DAKAR, Senegal — A high-ranking police officer, a journalist and protesters are among the dead after a rally to free a minority religious leader from detention turned violent this week in the Nigerian capital, Abuja, marking another dark chapter in a series of murky confrontations.
The death toll remained uncertain Tuesday following the latest clashes between state security forces and supporters of the Islamic Movement in Nigeria (IMN), a Shiite Muslim group that wants the government to release Ibrahim el-Zakzaky.
Authorities said 3,000 of his followers gathered in the capital Monday with weapons. Demonstrators said they came to advocate for their leader, who has been a voice for religious dissent since the 1980s and was arrested in 2015 on a murder charge that his supporters view as fabricated.
Each side accused the other of sparking violence.
“The heavily armed protesters defying all sense of decency violently attacked innocent citizens and Police personnel on duty,” police spokesman Frank Mba said in a statement.
Mohammed Ibrahim Gamawa, a Shiite protester, denied that, saying police opened fire on demonstrators without provocation.
“We deposited 15 corpses at the mortuary,” he said in an interview.
The bloodshed raises questions about the government’s use of force at a time when religious protests in the country are expected to intensify. Demonstrators say they won’t stop taking to the streets — no matter the consequences — until Zakzaky is free.
Deputy Police Commissioner Usman Umar was fatally shot, and two other officers were injured, Mba said.
Television reporter Precious Owolabi also died in the gunfire, his channel confirmed late Monday, setting off an outpouring of grief on social media. One local anchor who reported the story cried on the air.
It is unclear how many protesters died in the demonstration.
Nigerian President Muhammadu Buhari expressed condolences Tuesday on Twitter to the families of Umar and Owolabi. He called the IMN’s protest “violent.”
“I want to reassure residents of Abuja in particular and the country in general to go about their lawful activities without fear,” he wrote. “The leadership of our security and law enforcement agencies are taking action to safeguard the nation against such mindless attacks.”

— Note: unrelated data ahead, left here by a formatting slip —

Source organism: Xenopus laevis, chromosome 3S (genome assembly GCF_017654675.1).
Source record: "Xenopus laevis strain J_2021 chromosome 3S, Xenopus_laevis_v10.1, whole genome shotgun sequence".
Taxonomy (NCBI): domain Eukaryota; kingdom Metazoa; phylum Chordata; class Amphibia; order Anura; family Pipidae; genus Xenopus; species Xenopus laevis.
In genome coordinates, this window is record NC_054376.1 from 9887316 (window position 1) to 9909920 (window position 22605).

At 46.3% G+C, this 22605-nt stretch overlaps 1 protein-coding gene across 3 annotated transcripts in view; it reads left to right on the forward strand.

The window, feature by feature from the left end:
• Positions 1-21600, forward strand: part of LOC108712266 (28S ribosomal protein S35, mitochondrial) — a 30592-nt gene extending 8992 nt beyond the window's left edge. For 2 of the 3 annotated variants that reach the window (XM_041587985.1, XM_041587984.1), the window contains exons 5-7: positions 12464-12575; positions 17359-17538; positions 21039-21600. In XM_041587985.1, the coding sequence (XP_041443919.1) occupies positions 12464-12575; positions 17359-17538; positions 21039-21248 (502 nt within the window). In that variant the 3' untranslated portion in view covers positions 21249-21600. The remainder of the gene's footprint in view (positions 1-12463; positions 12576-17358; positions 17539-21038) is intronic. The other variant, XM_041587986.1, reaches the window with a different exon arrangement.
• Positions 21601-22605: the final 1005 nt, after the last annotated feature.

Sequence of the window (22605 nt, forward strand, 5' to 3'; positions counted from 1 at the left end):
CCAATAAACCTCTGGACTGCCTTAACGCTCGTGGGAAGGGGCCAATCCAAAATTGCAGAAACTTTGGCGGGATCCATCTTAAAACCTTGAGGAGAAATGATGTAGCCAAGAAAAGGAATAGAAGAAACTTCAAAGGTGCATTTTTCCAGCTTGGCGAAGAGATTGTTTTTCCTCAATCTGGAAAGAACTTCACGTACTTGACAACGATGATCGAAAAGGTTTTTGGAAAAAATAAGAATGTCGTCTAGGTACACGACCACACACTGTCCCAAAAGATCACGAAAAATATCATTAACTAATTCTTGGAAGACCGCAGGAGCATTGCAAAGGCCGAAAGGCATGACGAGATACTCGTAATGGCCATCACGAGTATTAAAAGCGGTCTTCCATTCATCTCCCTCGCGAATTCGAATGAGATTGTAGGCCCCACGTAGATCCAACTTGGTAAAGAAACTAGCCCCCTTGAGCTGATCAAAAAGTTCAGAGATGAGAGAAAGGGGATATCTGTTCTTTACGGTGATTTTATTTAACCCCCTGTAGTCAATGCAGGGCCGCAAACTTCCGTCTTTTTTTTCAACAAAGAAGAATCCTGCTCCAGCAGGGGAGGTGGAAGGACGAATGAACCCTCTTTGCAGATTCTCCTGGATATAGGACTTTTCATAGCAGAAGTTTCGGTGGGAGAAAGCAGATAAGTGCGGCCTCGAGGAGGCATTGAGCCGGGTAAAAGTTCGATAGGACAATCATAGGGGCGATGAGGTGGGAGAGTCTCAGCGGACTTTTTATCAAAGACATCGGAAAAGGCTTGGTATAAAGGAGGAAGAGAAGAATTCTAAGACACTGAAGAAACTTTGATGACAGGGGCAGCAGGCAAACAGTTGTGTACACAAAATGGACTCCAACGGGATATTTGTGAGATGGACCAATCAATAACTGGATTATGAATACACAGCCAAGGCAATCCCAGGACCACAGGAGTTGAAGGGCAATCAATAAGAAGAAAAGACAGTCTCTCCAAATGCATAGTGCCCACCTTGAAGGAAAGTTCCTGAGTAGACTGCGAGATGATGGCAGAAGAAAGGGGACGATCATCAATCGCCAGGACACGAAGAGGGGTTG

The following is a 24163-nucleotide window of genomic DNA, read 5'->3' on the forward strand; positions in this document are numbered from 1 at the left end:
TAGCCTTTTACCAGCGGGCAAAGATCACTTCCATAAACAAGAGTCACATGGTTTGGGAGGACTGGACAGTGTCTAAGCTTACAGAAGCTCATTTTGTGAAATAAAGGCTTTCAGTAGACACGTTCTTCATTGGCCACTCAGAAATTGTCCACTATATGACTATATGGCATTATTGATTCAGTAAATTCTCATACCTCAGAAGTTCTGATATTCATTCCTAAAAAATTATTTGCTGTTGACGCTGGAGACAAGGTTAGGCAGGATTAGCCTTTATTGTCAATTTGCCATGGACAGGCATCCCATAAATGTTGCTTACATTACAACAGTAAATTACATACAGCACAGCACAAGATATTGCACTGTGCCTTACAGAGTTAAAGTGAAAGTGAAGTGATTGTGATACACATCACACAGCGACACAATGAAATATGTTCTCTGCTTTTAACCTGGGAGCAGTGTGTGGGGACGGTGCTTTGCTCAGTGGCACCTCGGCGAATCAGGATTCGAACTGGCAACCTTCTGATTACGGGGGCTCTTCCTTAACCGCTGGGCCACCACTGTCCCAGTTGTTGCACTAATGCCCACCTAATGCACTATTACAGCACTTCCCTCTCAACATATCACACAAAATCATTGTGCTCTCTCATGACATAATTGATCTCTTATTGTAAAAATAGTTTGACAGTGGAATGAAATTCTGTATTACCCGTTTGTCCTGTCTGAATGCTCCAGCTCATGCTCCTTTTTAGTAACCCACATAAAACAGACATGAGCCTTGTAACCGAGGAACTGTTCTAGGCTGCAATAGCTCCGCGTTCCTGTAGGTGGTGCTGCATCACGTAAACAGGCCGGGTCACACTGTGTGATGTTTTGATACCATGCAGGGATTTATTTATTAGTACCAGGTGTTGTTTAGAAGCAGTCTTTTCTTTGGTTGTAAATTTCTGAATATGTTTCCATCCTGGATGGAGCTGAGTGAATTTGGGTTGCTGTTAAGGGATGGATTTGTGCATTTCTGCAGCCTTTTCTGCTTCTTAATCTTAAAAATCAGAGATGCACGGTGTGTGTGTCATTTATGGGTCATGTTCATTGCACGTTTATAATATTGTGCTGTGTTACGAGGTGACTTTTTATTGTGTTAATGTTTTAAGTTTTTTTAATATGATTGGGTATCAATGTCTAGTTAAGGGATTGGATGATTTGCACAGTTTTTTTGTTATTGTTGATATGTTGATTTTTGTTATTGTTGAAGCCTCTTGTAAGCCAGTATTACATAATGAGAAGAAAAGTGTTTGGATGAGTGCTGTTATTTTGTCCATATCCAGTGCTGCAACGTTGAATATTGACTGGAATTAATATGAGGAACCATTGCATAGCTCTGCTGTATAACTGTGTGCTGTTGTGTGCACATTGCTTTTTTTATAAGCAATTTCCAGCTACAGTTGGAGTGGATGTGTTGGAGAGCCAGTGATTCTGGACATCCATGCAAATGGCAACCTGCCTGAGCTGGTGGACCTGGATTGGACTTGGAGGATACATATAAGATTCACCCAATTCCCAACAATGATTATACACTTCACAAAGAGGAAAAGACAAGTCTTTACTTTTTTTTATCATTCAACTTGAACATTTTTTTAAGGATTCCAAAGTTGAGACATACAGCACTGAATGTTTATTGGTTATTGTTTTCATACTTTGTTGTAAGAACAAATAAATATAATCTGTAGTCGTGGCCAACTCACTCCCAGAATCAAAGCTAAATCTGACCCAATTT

Nigeria is practically half Christian and half Muslim. Most of the country’s Muslims, who largely live in the north, are Sunni, including Buhari.
Some in the Shiite minority oppose the secular government altogether, and the IMN is the movement behind that sentiment. It claims to have 2 million members, but analysts say that figure is unverified.
Unlike Boko Haram — the extremist group concentrated in Nigeria’s northeast that is trying to build an Islamist state through violence — IMN supporters say they have tried to pursue peaceful dissent. They say they do not want to hurt civilians or soldiers.
IMN supporters have lately focused their distress on the detention of Zakzaky, who was arrested in 2015 after the government said he led a mob that attempted to kill an army official while blocking a military convoy in northern Nigeria’s Kaduna state. (The murder charge against Zakzaky is related to the death of another soldier in the chaos.)
Nearly 350 IMN members were killed in a crackdown in the days that followed, according to Amnesty International.
Human Rights groups say Zakzaky, who is being held with his wife, deserves a speedier trial.
Garba Shehu, a spokesman for Buhari, said Kaduna state must decide Zakzaky’s fate in court. The government will enforce what the regional power decides — “whatever its outcome,” he said.
“Our constitution does not give power to the president to stop investigations or ongoing trials by the courts,” Shehu added. “He, however, has the power of pardon upon conviction.”
Regular Shiite protests followed Zakzaky’s arrest, and tensions between the IMN and the government have been building for years. It’s hard to know exactly what happens when the two forces tangle, said John Campbell, a former U.S. ambassador to Nigeria.
“Statements by the security services are often inaccurate, sometimes intentionally so,” Campbell said. “Sometimes because they themselves do not know the real story.”
“We make statements on the basis of fact,” Mba, the police spokesman, said in a text message. “We only speak on matters that are empirically verifiable.”
In November, the IMN said 42 of its members were killed by military forces in Abuja clashes. The Nigerian army seemed to defend its response on Twitter that week with a quote from President Trump.
“Please Watch and Make your Deductions,” read the tweet, which featured a video clip of Trump saying: “Anybody throwing stones, rocks . . . we will consider that a firearm because there is not much difference.”
“They want to throw rocks at our military, our military fights back,” Trump said in his Nov. 1 comments.
The Nigerian army later deleted the tweet.
Gamawa, the Shiite protester at Monday’s demonstration, said he expects relations between the IMN and the government to worsen.
Some of the members, he said, believe that their leader has been poisoned in confinement. On Tuesday, he added, they were already back in the streets.
“We don’t fear bullets,” he said.
Isaac Abrak in Abuja, Nigeria, contributed to this report.